For the past 20 years, I have travelled the world representing South African business interests on the international stage. Despite a period of significant and relatively steady growth since 1994, attracting investment in SA Incorporated has never been easy.
During the early days of our democracy, it was often necessary to allay investors’ fears of suspected political and social volatility.
Our hard-worn democratic miracle won us goodwill, but capital flows were generated on the promise of stability and sustainable development, as well as inclusive economic growth and greater prosperity to ensure that the lives of previously marginalised South Africans were positively impacted.
Fast-forward to South Africa today and our national brand has been battered by a series of setbacks – many of which are self-inflicted.
The economy is in technical recession, unemployment is at a 14-year-high, and survey after survey tells us that all manner of investors – and, indeed, consumers – have become wary about South Africa’s prospects.
The consequence has been an economy that is unable to create new jobs and unable to absorb aspirant school-leavers.
There is clearly an urgent need to restore confidence in brand South Africa. A cacophony of headlines about state capture, corruption, policy uncertainty and general volatility within the governing party have not helped our cause as observers raise specific concerns regarding South Africa’s economic brand and reputation. Many of the concerns touch on:
Diverse views in a democracy are expected; however, the direction of any country is also contingent on strong leadership. Reports of critical governance decisions made outside of elected structures by unelected people with vested interests, does not bode well for investor or consumer confidence.
Against the backdrop of high levels of unemployment and poverty, as manifested in widespread service delivery protests, abuse of the public purse has disrupted our society and the ability of elected officials and policymakers to lead our country into a new more inclusive society.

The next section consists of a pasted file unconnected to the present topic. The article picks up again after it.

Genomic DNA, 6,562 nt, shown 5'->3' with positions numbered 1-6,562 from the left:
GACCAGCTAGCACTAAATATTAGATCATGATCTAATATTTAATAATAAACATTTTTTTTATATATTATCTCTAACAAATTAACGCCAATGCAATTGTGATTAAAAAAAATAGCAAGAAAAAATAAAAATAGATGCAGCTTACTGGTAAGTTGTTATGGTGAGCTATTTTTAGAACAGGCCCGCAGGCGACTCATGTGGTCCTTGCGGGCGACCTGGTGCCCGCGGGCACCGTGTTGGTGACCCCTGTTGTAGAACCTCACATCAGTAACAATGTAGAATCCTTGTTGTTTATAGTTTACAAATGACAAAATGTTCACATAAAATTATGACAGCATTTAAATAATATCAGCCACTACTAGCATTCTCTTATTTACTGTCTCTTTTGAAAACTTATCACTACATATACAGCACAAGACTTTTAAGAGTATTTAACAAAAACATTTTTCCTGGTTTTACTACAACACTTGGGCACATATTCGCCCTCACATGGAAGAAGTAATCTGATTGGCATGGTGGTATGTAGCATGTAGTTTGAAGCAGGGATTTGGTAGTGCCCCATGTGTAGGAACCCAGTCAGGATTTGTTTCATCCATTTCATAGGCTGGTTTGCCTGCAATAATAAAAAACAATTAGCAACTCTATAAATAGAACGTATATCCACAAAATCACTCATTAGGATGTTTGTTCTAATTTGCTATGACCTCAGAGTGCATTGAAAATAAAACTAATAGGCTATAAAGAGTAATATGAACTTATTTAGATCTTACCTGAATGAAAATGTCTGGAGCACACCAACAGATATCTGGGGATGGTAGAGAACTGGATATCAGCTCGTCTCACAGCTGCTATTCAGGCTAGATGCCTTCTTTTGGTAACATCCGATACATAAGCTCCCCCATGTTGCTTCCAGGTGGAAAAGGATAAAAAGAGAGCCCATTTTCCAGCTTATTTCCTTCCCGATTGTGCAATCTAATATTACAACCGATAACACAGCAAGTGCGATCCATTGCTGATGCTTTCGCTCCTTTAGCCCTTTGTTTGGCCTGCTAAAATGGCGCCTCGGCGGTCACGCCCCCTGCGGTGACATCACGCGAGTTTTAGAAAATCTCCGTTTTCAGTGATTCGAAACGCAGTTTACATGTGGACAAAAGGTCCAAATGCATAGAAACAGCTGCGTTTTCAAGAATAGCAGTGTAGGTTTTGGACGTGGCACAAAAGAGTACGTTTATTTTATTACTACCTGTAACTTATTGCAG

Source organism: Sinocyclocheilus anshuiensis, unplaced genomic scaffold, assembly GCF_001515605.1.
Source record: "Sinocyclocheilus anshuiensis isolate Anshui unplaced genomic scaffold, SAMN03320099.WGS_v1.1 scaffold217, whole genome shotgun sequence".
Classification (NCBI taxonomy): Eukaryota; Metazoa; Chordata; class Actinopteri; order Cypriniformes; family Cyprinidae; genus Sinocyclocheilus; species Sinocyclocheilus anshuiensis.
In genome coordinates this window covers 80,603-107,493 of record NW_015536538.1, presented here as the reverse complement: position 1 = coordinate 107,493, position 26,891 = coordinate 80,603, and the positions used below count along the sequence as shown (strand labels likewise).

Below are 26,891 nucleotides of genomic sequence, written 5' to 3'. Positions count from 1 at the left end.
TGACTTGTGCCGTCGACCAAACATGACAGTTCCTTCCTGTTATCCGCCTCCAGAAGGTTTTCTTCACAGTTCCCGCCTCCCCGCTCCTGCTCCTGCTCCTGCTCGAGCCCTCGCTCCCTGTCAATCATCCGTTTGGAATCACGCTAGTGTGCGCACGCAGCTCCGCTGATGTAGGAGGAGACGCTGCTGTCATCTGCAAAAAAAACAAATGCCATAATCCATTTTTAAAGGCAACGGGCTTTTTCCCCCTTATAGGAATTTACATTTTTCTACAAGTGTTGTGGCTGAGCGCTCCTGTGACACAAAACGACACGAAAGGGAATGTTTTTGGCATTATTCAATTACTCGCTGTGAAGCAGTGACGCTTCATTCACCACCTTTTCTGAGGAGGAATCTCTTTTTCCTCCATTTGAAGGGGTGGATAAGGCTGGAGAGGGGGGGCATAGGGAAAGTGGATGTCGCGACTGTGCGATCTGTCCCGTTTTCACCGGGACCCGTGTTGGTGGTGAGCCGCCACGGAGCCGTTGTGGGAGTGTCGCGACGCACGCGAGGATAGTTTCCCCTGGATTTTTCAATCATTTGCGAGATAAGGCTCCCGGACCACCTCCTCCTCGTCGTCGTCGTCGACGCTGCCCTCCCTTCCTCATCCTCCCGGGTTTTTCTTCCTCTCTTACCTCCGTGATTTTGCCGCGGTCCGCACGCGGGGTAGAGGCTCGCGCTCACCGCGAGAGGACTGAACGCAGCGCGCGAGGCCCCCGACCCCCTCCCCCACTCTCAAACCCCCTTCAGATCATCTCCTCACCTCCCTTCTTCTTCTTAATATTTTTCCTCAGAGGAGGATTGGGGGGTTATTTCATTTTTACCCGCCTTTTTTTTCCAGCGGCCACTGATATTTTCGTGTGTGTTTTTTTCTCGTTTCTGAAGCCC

The ANC once heralded National Treasury as an institution that had to maintain the trust of stakeholders. The unit has always attracted and retained – over a fairly long period – the best leadership talent with consistent economic growth as a result.
However, in the past three years we have had four finance ministers as head of Treasury. The dramatic changes to the engine of our economy have left many observers and insiders confused and frustrated. Markets, consequently, have not responded well.
Capital is most concerned with seeking an opportunity to replicate itself within the confines of the law. In order for this to happen, it needs a set of rules and policies that are applied consistently and with wisdom. South African society is, sadly, the recipient of the converse, today.
3. Fiscal discipline
Ongoing reports of fiscal waste in all areas of government are a pressing concern. Billions lost through inefficient state-owned enterprises (SOEs), various levels of government, and the constant churn of SOE executives and boards have diminished accumulated assurance in entities such as Eskom, which are critical to the livelihood of our people.
The private sector can, and must, do more to advance transformation; ordinary citizens can continue to raise their voices in opposition, where required, and use their votes to elect better leadership. Leaders in all our sectors of public life – politics, business and civil society – should stand together as true patriots to steer brand South Africa to calmer waters.
I look forward to sharing my views and to engage local and global delegates on how best to improve the country’s brand image at the SA Brand Summit & Awards in November.